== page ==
I’ll begin my second OLA SuperConference post with a a couple of personal observations. I was surprised by the number of out-of-province librarians at the Conference. One librarian from Manitoba said that the OLA sessions are where the rubber hits the road; they are very practical. As well, it’s such a large conference, with as many as 11 sessions for each time period, that its wide variety of offerings also draws large numbers.
I had taken my Netbook with me, hoping to live tweet from the conference. However, there was no free WIFI and the Metro Toronto Convention Centre wanted a more than I was willing to pay by the hour for WIFI. The OSLA Web 2.0 Hockey Face-Off set up a screen to project live tweets, but you had to have your own connection to participate. I tried texting using my non-QWERTY cell phone, but it was just too slow and my tweets were posted well after the topic had moved on.
I heard a number of complaints about this situation, but was told the MTCC also wanted an prohibitive amount from the OLA to provide WIFI. Nonetheless, it is a situation that will have to be addressed in the future, so we can practice what is being preached.
Finally, a look at two more memorable sessions:
Students Speak Out – Learning Commons
In this session Diana Maliszewski, editor of the Ontario School Library Association’s journal, The Teaching Librarian, and a teacher-librarian with the Toronto District School Board, brought a panel of four students from Grades 1, 4, 5 and 8 to speak about the implementation of the Learning Commons at their school. She said that they were not necessarily the most articulate students. Nonetheless, they seemed very articulate to me and certainly represented their school and teacher-librarian very well.
As one of the authors of this report, Diana summarized the intent of the Learning Commons to be a flexible, responsive approach to help schools focus on learning collaboratively. Her initial focus was to try to get students to define and understand the concept of the Learning Commons. When this was met with limited success (they ended up taking the definitions of the two words and coming up with, “Learning to do the same things together!”), she shifted the focus to, “Are they doing the Learning Commons? Are they experiencing it?”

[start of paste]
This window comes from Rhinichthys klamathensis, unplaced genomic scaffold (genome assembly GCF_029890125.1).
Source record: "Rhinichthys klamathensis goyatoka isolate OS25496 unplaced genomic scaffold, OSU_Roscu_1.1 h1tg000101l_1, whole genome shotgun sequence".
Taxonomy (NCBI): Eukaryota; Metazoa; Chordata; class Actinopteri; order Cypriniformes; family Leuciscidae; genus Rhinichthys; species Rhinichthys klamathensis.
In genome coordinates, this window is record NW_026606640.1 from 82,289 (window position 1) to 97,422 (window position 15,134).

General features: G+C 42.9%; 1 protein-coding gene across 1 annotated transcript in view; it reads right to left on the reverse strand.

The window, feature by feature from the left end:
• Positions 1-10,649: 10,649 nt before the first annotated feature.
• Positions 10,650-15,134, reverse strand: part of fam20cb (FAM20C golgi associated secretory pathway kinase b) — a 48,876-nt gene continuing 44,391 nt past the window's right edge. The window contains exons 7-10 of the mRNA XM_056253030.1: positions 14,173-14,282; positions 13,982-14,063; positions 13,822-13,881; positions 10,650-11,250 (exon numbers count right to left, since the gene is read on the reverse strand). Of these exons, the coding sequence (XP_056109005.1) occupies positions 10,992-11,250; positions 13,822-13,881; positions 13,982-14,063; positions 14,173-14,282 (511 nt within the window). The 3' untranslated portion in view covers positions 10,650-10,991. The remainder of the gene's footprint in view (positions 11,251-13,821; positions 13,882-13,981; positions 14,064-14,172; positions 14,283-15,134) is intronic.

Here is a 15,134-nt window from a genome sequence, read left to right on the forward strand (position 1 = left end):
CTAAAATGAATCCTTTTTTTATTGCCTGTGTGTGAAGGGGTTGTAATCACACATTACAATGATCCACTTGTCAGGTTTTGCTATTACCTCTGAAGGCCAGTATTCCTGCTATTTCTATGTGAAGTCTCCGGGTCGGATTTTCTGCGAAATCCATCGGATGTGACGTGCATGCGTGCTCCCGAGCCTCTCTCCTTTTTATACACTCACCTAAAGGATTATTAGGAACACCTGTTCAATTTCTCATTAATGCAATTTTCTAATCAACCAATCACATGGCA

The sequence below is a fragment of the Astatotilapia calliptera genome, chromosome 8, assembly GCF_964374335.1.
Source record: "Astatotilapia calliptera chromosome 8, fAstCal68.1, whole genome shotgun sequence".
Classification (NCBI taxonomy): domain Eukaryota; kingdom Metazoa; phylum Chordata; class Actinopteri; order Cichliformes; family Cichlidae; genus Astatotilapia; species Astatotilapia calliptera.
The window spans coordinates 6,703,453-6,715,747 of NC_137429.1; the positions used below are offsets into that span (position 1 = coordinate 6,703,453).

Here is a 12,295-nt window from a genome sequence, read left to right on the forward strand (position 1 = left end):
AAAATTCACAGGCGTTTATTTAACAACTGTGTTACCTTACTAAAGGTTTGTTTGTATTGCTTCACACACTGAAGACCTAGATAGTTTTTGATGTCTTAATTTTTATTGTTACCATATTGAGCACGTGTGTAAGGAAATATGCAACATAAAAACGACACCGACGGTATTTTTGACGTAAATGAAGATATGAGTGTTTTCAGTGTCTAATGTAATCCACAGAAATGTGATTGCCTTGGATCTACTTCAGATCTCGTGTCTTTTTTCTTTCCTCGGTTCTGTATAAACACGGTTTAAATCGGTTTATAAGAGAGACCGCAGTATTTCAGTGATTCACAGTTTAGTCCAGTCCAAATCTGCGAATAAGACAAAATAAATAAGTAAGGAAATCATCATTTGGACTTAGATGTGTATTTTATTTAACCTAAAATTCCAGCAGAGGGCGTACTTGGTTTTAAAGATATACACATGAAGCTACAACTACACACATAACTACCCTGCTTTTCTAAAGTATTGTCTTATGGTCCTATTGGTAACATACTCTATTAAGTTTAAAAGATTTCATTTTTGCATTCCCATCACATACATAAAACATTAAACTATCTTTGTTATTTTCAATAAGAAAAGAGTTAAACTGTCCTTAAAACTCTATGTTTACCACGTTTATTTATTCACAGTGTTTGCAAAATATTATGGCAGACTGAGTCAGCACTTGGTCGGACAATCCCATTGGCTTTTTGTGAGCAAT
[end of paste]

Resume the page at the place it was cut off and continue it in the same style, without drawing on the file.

If her students are any indication, they are experiencing the Learning Commons at every level. Many impressive examples were given, including a Speakers’ Corner in a primary classroom, where students go to record a response to a lesson (things they’ve learned) that they may not wish to share in front of the class. The teacher later will listen and may ask the student if they can share the recording with the class. What a great way to give a voice to students who may not have the confidence to speak up!
I was so impressed with the students and the energy and dedication of their teacher-librarian who is bringing innovative, cutting-edge ideas and technology to her school.
Great Web 2.0 Face-Off
The Great Web 2.0 Face-Off was structured as a hockey game: three periods with commentary in between. It was a fun and informative session. I was also impressed with the ways school librarians in the audience and on stage were using some of these programs, for example, class blogs or student blogging for Forest of Reading programs.
The commentary was also well done. “It’s the thinking not the tools” and the concept of “sandbox time” (playing with the tools) were ideas that resonated with me.
For more information about the tools presented in rapid-fire succession, I would refer you to the OSLA’s Great Web 2.0 Hockey Face-Off page and to Glen Farrelly’s What a Non Librarian Learned from a Librarian Conference for a linked list of the Web 2.0 tools covered in the session.
Diana Maliszewski also wrote an excellent summary of the SuperConference 2011 experience, Conference Reflections. This powerhouse school librarian was also a participant in the Great Web 2.0 Hockey Face-Off.
SuperConference 2011 was a great experience. I’m looking forward to next year!